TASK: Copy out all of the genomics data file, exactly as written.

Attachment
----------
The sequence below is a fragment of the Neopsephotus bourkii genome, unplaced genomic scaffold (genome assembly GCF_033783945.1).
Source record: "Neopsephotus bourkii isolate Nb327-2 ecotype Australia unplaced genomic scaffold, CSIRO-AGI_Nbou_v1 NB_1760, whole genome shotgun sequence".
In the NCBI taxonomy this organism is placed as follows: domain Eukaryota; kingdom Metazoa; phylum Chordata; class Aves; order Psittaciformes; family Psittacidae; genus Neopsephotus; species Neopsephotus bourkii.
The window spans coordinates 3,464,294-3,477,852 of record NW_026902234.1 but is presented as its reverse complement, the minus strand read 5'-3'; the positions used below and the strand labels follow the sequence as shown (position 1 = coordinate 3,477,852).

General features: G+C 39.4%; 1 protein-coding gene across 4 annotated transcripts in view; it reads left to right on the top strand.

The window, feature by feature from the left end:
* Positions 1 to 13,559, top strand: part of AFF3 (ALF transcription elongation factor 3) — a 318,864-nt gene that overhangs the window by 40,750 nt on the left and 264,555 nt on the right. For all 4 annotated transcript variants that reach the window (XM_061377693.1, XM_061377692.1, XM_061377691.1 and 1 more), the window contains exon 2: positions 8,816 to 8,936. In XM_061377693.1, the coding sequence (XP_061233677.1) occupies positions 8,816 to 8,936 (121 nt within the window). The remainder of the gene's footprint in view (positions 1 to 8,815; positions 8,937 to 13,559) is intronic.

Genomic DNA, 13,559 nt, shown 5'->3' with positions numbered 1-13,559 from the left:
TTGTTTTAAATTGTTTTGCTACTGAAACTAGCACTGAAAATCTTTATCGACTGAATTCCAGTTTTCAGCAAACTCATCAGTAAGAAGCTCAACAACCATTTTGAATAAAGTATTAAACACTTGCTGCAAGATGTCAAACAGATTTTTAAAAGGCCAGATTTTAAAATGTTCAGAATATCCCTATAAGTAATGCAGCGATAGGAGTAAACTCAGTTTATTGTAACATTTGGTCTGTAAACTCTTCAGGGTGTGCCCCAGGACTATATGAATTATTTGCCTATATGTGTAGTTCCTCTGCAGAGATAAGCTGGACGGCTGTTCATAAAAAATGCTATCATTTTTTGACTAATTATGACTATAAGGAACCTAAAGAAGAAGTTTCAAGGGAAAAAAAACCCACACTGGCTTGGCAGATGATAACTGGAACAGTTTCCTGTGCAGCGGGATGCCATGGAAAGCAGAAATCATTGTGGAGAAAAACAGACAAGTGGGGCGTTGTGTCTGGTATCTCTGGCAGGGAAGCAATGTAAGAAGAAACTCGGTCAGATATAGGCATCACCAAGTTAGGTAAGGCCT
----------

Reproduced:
The sequence below is a fragment of the Neopsephotus bourkii genome, unplaced genomic scaffold (genome assembly GCF_033783945.1).
Source record: "Neopsephotus bourkii isolate Nb327-2 ecotype Australia unplaced genomic scaffold, CSIRO-AGI_Nbou_v1 NB_1760, whole genome shotgun sequence".
In the NCBI taxonomy this organism is placed as follows: domain Eukaryota; kingdom Metazoa; phylum Chordata; class Aves; order Psittaciformes; family Psittacidae; genus Neopsephotus; species Neopsephotus bourkii.
The window spans coordinates 3,464,294-3,477,852 of record NW_026902234.1 but is presented as its reverse complement, the minus strand read 5'-3'; the positions used below and the strand labels follow the sequence as shown (position 1 = coordinate 3,477,852).

General features: G+C 39.4%; 1 protein-coding gene across 4 annotated transcripts in view; it reads left to right on the top strand.

The window, feature by feature from the left end:
* Positions 1 to 13,559, top strand: part of AFF3 (ALF transcription elongation factor 3) — a 318,864-nt gene that overhangs the window by 40,750 nt on the left and 264,555 nt on the right. For all 4 annotated transcript variants that reach the window (XM_061377693.1, XM_061377692.1, XM_061377691.1 and 1 more), the window contains exon 2: positions 8,816 to 8,936. In XM_061377693.1, the coding sequence (XP_061233677.1) occupies positions 8,816 to 8,936 (121 nt within the window). The remainder of the gene's footprint in view (positions 1 to 8,815; positions 8,937 to 13,559) is intronic.

Genomic DNA, 13,559 nt, shown 5'->3' with positions numbered 1-13,559 from the left:
TTGTTTTAAATTGTTTTGCTACTGAAACTAGCACTGAAAATCTTTATCGACTGAATTCCAGTTTTCAGCAAACTCATCAGTAAGAAGCTCAACAACCATTTTGAATAAAGTATTAAACACTTGCTGCAAGATGTCAAACAGATTTTTAAAAGGCCAGATTTTAAAATGTTCAGAATATCCCTATAAGTAATGCAGCGATAGGAGTAAACTCAGTTTATTGTAACATTTGGTCTGTAAACTCTTCAGGGTGTGCCCCAGGACTATATGAATTATTTGCCTATATGTGTAGTTCCTCTGCAGAGATAAGCTGGACGGCTGTTCATAAAAAATGCTATCATTTTTTGACTAATTATGACTATAAGGAACCTAAAGAAGAAGTTTCAAGGGAAAAAAAACCCACACTGGCTTGGCAGATGATAACTGGAACAGTTTCCTGTGCAGCGGGATGCCATGGAAAGCAGAAATCATTGTGGAGAAAAACAGACAAGTGGGGCGTTGTGTCTGGTATCTCTGGCAGGGAAGCAATGTAAGAAGAAACTCGGTCAGATATAGGCATCACCAAGTTAGGTAAGGCCT